The 2013/2014 jumps season is over. Punchestown is still throwing up reminders of why we love it so, but officially in the UK, we’re done.
Starting isn’t easy here. The flat season last year delivered a large handful of awesomeness, culminating in the unbelievable Trêve on Arc Day. The jumps season required a few months to get into fourth gear as we swapped our shorts (well, some of you did) for gloves, hats and much thicker coats. It’s difficult to know when we got aboard the National Hunt rollercoaster this season and without a starting gate we may all have joined in at different times. I know Tony McCoy, for the eighteenth year running, initiated it for me.
Classy horses have passed me by during my eighteen years on this earth, but never have I seen jumps racing lose the stability of Tony McCoy. Every year he comes out and shows us the same magic, the same miracles. Children, like me, seek him out in those familiar yellow and green silks like we’re long for a favourite home-made meal; homing in on the safety of familiarity. No matter what level, what horse, what ability, what race, what colours, you always know you’ll get a good run. I think that’s why his win on Mountain Tunes at Towcester was so perfect. McCoy got his 4,000th win much like he got the majority of his others, with his brilliance. Brilliance not only seen at Cheltenham, Aintree and Ascot, but Chepstow, Cartmel and Plumpton. Simon Holt’s commentary perfectly summed up Tony McCoy’s service to jump racing; ‘another every day miracle’. I’m eighteen, and I still know no other champion.
The season heated up from there, McCoy had once again lit the fire and our old favourites started to reappear. The stories and characters of our sport really are why we love it so. If we had monotonous beasts running around a field to mediocre ability we sure wouldn’t feel as emotional as we do. Without characters like Mad Moose, Tidal Bay and Golan Way would our sport really be any different? Despite our attempt to distance ourselves from animals, recognising our own characteristics in them is infectious. We’ve thrown words around like ‘rogue’ and ‘enigmatic’ before as descriptions but do really mean that? Inside, we’re thinking ‘hilarious’, ‘cheeky’ and ‘special’. They make our sport different to human sports, because no matter how hard we try, horses will always surprise us with their antics. And we love them for it.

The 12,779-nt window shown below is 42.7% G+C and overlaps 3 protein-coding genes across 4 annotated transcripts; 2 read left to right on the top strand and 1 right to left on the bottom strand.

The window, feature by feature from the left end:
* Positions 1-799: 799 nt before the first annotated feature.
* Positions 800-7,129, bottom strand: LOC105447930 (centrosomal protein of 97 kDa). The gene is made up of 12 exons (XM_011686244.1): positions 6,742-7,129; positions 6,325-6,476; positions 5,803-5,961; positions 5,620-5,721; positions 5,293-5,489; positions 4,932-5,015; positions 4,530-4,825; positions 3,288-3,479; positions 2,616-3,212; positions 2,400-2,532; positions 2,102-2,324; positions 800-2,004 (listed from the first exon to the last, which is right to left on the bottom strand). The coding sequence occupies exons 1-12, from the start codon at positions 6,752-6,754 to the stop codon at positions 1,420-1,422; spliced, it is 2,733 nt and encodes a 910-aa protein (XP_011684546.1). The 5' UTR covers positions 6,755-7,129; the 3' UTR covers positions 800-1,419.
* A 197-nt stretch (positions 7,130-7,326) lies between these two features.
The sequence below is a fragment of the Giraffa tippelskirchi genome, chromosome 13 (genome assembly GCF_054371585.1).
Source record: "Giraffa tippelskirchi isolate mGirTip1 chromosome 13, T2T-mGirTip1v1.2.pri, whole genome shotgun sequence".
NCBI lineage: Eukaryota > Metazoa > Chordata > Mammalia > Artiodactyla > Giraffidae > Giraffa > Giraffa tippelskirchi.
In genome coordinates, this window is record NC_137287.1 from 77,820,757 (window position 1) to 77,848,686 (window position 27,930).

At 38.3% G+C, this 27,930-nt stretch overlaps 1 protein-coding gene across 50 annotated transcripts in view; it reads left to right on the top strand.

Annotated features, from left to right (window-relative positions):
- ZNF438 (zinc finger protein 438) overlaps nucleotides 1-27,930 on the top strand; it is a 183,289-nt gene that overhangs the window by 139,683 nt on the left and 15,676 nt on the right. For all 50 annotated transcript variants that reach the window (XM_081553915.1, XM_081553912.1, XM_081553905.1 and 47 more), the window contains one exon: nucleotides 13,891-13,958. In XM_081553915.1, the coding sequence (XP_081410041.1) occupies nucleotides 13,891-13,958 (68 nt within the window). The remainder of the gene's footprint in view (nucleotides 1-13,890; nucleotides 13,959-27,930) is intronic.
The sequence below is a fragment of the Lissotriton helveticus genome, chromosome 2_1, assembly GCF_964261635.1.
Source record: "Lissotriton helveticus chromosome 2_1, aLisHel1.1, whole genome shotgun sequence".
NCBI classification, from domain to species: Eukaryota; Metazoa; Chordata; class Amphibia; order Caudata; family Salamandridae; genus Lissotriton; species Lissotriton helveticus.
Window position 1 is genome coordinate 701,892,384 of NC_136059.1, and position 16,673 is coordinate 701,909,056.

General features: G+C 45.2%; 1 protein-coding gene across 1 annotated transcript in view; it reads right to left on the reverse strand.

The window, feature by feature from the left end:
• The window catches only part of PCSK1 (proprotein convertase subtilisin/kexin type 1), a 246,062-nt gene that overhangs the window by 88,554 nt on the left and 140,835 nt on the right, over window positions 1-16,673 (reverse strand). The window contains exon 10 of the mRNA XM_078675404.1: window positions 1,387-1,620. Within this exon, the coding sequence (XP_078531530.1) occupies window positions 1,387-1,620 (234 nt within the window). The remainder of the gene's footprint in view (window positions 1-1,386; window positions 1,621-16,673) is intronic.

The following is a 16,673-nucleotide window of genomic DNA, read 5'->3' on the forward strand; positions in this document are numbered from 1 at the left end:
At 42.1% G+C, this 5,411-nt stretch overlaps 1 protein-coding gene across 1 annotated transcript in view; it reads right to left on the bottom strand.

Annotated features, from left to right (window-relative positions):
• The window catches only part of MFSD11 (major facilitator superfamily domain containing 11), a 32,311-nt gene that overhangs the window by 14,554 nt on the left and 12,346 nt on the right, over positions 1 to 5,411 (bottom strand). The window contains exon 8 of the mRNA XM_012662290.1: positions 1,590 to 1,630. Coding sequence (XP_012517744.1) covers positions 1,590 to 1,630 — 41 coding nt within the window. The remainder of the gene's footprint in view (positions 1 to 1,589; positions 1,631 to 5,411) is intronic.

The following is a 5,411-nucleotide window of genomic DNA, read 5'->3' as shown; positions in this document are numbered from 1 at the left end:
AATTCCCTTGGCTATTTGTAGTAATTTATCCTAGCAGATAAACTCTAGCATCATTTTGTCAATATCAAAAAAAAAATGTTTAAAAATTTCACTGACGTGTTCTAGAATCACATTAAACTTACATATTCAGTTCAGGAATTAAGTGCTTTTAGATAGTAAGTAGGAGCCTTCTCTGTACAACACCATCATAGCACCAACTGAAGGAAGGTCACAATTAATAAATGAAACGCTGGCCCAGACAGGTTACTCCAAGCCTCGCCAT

Their deaths hit us hard. All fans of the sport mourn the loss of a racehorse, quietly popping out for a walk after Channel 4 or losing the smile they had before the race. It’s the old ones that really stop us though; the ones you’ve followed since their debut or won a lot of money on two years ago. The ones that have specific characteristics which you could recognise a mile off, the ones who wink at you before they leave the paddock. The ones who keep on giving their all no matter what injury they’ve suffered. This season, Master of the Sea at Haydock choked me. As I sit in front of my desk typing this now, my betting slip from that day catches my eye.
HAYDOCK 23/11/2013 RACE 5
Master of the Sea @7/1
Return Win: £28.00
Return Place: 8.40
I don’t want that money, I want him back. The guilt of backing – and winning –with Sydney Paget in the last still cuts me today
The horses that give everything get everything back from NH enthusiasts. There’s only one horse that should be Horse of the Year this season, and that’s Sire de Grugy. Another desired attribute accorded to him: consistency. He came out seven times, without cotton wool, without a superfluous reputation and did his stuff for us all to see. He did it for the underdog, the small trainer and quiet jockey. But actually, by doing it for them, he really did it for us, because we wanted to believe. We love an underdog, an unbelievable story.